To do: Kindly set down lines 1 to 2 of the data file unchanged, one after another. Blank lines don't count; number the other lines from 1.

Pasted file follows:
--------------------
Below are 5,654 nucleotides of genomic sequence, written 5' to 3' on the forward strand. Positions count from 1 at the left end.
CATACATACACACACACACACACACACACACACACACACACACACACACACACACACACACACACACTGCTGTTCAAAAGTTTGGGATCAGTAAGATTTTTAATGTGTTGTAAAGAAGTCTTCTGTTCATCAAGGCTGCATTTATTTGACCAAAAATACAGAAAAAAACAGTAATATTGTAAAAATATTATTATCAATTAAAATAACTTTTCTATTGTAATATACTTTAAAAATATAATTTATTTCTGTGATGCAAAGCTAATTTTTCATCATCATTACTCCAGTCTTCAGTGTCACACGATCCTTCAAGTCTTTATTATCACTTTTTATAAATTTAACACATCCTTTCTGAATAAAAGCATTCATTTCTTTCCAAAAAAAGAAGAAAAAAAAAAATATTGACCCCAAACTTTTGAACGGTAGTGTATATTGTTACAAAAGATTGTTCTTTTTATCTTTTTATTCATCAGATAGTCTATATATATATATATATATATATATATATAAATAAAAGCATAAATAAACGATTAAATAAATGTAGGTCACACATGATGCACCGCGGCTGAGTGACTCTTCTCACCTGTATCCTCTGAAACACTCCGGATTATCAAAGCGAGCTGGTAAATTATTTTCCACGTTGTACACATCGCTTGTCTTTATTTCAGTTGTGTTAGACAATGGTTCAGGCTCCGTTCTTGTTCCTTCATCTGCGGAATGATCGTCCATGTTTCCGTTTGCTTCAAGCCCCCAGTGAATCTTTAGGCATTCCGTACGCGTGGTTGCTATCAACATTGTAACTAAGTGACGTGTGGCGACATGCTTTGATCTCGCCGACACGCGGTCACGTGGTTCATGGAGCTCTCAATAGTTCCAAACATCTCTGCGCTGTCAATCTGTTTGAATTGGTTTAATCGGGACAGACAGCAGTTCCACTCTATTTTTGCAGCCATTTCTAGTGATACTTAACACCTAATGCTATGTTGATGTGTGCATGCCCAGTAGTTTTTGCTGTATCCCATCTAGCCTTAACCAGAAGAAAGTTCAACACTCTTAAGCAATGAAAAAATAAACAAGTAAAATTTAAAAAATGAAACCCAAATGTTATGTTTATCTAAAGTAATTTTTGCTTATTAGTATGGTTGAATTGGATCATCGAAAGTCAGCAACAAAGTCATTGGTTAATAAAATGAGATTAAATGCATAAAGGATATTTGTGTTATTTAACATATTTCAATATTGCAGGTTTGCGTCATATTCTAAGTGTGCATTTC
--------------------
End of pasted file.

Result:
Below are 5,654 nucleotides of genomic sequence, written 5' to 3' on the forward strand. Positions count from 1 at the left end.
CATACATACACACACACACACACACACACACACACACACACACACACACACACACACACACACACACTGCTGTTCAAAAGTTTGGGATCAGTAAGATTTTTAATGTGTTGTAAAGAAGTCTTCTGTTCATCAAGGCTGCATTTATTTGACCAAAAATACAGAAAAAAACAGTAATATTGTAAAAATATTATTATCAATTAAAATAACTTTTCTATTGTAATATACTTTAAAAATATAATTTATTTCTGTGATGCAAAGCTAATTTTTCATCATCATTACTCCAGTCTTCAGTGTCACACGATCCTTCAAGTCTTTATTATCACTTTTTATAAATTTAACACATCCTTTCTGAATAAAAGCATTCATTTCTTTCCAAAAAAAGAAGAAAAAAAAAAATATTGACCCCAAACTTTTGAACGGTAGTGTATATTGTTACAAAAGATTGTTCTTTTTATCTTTTTATTCATCAGATAGTCTATATATATATATATATATATATATATATAAATAAAAGCATAAATAAACGATTAAATAAATGTAGGTCACACATGATGCACCGCGGCTGAGTGACTCTTCTCACCTGTATCCTCTGAAACACTCCGGATTATCAAAGCGAGCTGGTAAATTATTTTCCACGTTGTACACATCGCTTGTCTTTATTTCAGTTGTGTTAGACAATGGTTCAGGCTCCGTTCTTGTTCCTTCATCTGCGGAATGATCGTCCATGTTTCCGTTTGCTTCAAGCCCCCAGTGAATCTTTAGGCATTCCGTACGCGTGGTTGCTATCAACATTGTAACTAAGTGACGTGTGGCGACATGCTTTGATCTCGCCGACACGCGGTCACGTGGTTCATGGAGCTCTCAATAGTTCCAAACATCTCTGCGCTGTCAATCTGTTTGAATTGGTTTAATCGGGACAGACAGCAGTTCCACTCTATTTTTGCAGCCATTTCTAGTGATACTTAACACCTAATGCTATGTTGATGTGTGCATGCCCAGTAGTTTTTGCTGTATCCCATCTAGCCTTAACCAGAAGAAAGTTCAACACTCTTAAGCAATGAAAAAATAAACAAGTAAAATTTAAAAAATGAAACCCAAATGTTATGTTTATCTAAAGTAATTTTTGCTTATTAGTATGGTTGAATTGGATCATCGAAAGTCAGCAACAAAGTCATTGGTTAATAAAATGAGATTAAATGCATAAAGGATATTTGTGTTATTTAACATATTTCAATATTGCAGGTTTGCGTCATATTCTAAGTGTGCATTTC